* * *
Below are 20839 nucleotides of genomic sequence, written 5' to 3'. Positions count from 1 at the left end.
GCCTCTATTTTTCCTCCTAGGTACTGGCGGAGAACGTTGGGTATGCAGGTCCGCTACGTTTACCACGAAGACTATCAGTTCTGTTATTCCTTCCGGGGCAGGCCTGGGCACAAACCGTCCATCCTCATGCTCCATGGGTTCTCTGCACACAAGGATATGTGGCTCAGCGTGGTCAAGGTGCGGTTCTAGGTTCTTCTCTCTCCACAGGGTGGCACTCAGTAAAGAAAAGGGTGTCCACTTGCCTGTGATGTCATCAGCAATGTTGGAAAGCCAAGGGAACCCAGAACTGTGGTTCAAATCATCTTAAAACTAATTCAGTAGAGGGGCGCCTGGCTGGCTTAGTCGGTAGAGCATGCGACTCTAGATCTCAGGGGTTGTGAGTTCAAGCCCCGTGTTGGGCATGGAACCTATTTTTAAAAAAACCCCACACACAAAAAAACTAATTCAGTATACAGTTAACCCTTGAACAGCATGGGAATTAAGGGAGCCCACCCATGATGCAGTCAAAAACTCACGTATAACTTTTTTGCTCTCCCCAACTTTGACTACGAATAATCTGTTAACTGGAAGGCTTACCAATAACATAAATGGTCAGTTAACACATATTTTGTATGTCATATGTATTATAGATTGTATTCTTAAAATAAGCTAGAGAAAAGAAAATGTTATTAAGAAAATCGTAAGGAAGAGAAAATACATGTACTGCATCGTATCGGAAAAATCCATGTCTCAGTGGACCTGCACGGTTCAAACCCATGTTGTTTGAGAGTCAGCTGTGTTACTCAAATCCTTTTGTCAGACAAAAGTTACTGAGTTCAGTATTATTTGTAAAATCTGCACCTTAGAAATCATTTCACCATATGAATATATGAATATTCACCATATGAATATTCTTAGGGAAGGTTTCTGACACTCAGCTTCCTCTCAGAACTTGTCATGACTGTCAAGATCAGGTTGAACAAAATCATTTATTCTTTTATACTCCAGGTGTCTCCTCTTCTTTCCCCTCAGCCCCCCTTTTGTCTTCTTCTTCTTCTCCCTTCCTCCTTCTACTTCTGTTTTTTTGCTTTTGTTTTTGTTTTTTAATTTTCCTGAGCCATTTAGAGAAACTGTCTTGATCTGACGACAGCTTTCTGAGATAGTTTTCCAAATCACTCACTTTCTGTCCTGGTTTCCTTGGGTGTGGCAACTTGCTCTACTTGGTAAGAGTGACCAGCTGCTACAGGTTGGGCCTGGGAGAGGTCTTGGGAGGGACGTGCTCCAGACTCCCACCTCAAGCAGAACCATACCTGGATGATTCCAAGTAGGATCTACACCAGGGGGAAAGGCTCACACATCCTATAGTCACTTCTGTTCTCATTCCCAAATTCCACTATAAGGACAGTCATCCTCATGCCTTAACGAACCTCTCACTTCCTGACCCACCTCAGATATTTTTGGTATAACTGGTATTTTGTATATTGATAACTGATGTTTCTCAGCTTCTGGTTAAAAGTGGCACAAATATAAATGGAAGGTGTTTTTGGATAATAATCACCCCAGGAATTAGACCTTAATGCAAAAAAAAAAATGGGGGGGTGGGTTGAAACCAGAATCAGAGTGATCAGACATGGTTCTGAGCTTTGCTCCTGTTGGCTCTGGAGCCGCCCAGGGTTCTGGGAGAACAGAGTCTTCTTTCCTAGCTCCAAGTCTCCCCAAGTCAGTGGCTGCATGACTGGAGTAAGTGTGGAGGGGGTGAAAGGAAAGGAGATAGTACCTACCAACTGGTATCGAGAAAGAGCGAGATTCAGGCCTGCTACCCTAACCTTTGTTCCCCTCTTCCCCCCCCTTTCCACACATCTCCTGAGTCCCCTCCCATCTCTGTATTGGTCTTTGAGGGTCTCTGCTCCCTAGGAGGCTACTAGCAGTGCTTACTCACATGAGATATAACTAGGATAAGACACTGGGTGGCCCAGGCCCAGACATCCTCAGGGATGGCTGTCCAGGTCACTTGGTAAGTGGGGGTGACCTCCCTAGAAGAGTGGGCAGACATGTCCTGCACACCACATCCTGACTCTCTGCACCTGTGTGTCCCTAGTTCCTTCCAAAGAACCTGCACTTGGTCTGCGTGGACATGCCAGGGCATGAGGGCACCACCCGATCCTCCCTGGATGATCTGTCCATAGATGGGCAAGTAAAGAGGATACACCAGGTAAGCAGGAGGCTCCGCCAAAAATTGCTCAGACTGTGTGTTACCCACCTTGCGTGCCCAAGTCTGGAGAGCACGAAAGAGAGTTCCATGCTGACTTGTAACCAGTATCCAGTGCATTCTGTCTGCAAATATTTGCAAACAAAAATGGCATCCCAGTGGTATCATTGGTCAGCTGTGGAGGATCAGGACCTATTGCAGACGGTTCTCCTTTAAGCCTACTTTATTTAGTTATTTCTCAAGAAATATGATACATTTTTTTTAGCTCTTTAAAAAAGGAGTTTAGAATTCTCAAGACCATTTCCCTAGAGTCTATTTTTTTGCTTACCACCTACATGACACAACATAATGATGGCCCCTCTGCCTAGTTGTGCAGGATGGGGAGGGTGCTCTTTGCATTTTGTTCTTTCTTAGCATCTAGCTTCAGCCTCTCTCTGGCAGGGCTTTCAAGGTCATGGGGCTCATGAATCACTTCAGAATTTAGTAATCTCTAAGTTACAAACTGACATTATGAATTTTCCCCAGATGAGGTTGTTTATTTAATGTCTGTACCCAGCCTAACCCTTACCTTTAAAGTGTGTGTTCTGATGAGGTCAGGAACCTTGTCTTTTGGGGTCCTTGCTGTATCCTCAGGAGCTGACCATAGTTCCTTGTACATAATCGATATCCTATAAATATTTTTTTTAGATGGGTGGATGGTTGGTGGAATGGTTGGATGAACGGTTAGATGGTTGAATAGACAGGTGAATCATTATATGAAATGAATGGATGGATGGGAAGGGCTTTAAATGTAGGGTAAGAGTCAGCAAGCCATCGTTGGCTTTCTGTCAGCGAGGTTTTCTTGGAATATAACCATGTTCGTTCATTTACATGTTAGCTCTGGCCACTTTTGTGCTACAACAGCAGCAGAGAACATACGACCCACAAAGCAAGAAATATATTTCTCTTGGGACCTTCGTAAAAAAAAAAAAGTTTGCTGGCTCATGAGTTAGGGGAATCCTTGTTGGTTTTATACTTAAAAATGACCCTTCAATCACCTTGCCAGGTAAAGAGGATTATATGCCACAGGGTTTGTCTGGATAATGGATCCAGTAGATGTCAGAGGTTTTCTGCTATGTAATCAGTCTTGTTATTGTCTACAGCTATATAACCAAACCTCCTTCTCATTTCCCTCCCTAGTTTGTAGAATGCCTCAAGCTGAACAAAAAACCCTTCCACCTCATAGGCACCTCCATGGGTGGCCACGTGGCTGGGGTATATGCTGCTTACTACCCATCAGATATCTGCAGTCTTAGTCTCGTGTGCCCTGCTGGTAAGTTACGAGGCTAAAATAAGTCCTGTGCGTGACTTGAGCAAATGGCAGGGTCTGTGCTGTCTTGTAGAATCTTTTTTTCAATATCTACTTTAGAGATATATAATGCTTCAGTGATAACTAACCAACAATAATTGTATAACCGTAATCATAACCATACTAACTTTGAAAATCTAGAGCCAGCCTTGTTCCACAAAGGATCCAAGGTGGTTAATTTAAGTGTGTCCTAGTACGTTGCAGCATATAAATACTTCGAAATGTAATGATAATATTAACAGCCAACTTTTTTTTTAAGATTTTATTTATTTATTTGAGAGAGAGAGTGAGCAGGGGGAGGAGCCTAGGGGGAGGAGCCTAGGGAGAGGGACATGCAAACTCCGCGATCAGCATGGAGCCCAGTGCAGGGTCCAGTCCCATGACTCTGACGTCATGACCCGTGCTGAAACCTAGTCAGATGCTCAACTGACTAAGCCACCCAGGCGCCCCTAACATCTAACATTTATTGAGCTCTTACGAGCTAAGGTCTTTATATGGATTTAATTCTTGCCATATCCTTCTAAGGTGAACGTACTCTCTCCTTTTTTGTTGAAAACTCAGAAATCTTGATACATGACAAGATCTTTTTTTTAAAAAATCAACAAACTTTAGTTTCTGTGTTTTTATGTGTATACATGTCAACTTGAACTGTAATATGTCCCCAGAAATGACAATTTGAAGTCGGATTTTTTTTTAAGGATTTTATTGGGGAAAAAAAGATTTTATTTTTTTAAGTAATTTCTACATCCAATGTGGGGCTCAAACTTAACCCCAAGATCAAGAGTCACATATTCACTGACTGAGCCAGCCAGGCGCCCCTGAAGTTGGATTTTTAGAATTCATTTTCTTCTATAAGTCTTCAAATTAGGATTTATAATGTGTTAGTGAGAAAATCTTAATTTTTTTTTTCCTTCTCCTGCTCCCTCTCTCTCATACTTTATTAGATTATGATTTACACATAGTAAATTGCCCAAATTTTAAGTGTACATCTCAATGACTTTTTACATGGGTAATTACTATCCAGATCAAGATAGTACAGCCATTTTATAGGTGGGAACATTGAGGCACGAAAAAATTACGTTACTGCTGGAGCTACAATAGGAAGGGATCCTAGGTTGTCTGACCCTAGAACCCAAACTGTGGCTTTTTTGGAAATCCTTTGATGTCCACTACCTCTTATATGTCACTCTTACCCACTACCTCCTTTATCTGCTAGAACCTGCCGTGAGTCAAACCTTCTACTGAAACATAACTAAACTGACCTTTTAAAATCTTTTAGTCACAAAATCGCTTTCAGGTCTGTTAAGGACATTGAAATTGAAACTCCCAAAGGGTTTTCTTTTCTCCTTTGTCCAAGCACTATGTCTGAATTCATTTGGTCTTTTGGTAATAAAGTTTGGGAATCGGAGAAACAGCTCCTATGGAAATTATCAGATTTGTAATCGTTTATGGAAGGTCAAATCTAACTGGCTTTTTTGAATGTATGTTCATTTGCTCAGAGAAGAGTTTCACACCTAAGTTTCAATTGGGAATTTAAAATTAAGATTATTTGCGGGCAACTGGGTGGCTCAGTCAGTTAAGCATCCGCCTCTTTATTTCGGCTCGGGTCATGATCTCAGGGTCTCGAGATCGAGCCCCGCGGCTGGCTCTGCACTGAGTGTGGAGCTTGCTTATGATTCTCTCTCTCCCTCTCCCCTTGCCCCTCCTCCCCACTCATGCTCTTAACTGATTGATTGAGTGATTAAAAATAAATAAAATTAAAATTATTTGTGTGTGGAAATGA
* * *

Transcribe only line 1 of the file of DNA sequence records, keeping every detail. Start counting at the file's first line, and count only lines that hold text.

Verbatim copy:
Below are 20839 nucleotides of genomic sequence, written 5' to 3'. Positions count from 1 at the left end.